Category Archives: Schools, Parks, Recreation

Get Involved! Help The New Playground At Bethune Day Academy Become A Reality

KaBoom! Playground under construction. Photo courtesy of the West Orlando News Online.
KaBoom! Playground under construction. Photo courtesy of the West Orlando News Online.

For about a year now I have heard neighbors complain about the playground at the Mary McLeod Bethune Day Academy off Irving St. between 13th and 14th. The old playground was rusted and in pretty bad condition, to the point that neighbors were making small fixes on the equipment themselves. The good news is that the old playground has been removed in preparation for the construction on a new one! But, a lot of organizing and food and monetary donations are needed ahead of the May 15th build day. We caught up with Matt Grimison, an organizer who is helping making this new playground a reality, and asked him about the project.

How did this playground replacement project come to be?

About a year ago a group of neighbors who live nearby started looking into the playground and the potential of getting it updated. The main early issue was jurisdiction, since figuring out who actually owned and controlled the playground was baffling. Mary Mcleod Bethune Day Academy is a public charter school that leases the old Slowe school building from the city. There is also the Advisory Neighborhood Commission 5B building on the site of the old playground, so that further muddied the waters. After meeting with school officials we figured out the jurisdiction and the fact that the school had authority through the lease. The ball started rolling pretty quickly after making that determination, and school founder Dr. Linda McKay put the playground upgrade on the school’s front burner. During the collaboration among neighbors and school officials someone mentioned KaBOOM!, so the group started looking into their program.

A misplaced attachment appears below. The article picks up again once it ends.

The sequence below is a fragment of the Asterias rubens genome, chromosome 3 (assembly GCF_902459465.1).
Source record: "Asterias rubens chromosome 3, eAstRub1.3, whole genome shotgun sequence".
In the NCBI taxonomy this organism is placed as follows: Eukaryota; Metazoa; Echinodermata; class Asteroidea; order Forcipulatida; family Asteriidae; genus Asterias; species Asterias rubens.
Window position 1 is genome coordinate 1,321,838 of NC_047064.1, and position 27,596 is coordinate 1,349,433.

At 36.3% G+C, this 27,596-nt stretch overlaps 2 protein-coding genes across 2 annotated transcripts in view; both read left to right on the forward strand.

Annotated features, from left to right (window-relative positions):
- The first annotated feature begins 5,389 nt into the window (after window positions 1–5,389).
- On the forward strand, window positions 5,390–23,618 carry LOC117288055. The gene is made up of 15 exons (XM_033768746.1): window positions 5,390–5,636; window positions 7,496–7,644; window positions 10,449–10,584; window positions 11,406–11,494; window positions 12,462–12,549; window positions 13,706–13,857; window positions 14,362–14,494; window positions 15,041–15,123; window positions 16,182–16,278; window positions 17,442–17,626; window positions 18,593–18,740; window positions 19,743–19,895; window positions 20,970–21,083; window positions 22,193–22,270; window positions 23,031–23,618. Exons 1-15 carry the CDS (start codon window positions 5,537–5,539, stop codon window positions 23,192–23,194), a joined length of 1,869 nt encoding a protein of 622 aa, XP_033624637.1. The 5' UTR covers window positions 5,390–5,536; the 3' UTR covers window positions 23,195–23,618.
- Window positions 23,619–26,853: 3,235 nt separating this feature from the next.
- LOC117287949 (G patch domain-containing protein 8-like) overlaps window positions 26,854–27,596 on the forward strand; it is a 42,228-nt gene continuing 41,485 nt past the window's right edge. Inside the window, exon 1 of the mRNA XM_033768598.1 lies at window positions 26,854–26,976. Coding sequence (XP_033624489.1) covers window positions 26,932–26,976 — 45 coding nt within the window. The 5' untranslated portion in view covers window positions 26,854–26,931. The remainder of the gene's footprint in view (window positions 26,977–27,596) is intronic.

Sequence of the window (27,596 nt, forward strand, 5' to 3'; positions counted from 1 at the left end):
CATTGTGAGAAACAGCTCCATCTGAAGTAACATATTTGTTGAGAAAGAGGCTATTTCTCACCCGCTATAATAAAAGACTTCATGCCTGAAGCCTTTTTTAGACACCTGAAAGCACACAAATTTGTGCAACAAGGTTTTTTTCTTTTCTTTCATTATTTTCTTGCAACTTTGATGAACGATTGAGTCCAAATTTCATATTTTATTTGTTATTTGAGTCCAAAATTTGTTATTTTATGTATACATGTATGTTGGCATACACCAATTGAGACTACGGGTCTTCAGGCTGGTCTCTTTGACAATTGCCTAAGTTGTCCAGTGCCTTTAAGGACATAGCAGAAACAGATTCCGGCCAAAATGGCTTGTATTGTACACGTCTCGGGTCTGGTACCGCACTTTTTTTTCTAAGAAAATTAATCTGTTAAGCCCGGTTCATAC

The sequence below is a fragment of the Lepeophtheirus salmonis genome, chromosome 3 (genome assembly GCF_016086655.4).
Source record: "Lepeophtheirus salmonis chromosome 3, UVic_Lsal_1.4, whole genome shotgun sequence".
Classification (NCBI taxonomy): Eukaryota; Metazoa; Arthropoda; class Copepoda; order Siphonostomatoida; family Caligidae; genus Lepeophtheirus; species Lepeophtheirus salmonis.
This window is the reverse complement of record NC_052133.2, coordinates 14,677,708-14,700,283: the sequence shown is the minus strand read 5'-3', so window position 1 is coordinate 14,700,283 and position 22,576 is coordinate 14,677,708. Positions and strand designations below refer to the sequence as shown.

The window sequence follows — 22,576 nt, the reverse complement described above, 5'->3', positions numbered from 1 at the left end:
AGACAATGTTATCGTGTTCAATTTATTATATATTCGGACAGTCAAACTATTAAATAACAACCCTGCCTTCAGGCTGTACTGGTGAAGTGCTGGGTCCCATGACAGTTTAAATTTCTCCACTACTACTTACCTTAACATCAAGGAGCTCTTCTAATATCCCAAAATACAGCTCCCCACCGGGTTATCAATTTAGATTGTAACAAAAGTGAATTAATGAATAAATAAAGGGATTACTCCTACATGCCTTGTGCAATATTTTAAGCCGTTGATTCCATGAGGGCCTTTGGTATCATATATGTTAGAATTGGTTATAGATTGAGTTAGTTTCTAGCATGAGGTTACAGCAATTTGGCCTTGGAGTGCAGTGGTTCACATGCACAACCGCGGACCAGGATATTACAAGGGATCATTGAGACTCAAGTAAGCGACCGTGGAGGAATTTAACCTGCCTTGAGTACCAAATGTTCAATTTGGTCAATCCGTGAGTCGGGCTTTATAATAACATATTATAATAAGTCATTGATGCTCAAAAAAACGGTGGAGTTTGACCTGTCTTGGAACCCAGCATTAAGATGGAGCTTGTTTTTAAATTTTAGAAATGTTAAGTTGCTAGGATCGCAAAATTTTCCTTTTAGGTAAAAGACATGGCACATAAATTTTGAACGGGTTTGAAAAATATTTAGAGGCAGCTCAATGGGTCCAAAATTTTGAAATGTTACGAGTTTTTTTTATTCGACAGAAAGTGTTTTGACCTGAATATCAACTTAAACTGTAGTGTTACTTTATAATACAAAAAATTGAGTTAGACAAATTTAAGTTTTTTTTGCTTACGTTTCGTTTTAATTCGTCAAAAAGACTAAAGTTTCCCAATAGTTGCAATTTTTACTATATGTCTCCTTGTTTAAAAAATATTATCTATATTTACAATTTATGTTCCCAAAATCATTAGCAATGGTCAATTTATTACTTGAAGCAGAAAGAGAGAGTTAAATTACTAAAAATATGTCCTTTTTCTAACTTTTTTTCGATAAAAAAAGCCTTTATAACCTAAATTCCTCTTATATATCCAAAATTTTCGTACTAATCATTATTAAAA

One aside is that the ANC trailer on the grounds is in deplorable condition, with sharp rusted sheet metal protruding from the base and broken glass often strewn about, creating an unsafe play environment. We would love to see it moved, but that, unfortunately, is not part of the playground project right now.
What exactly is KaBOOM!?
KaBOOM! is an incredible D.C.-based national nonprofit that works to promote play for children. One thing they do is pair communties like ours with foundations and corporate sponsors to build playgrounds.  Back in March, we asked kids to draw us their ideas for their dream playgrounds and we used those as inspiration for the design of our new playground. With a KaBOOM! project, the school and community work hands on – literally – in planning and building the playground, culminating in a single Build Day where the equipment is installed by volunteers. Not only does this approach make the resulting playground a real community/school endeavor, but it slices through red tape and makes the quick project timetable possible.
 
The sponsor for the Mary McLeod Bethune Day Academy playground is The J. Willard and Alice S. Marriott Foundation. They not only financially contributing, but about 100 Marriott employees are volunteering on site as part of Marriott’s Global Day of Service. They’re commitment to this project has been mind-blowing, and we are really appreciative of everything they are doing.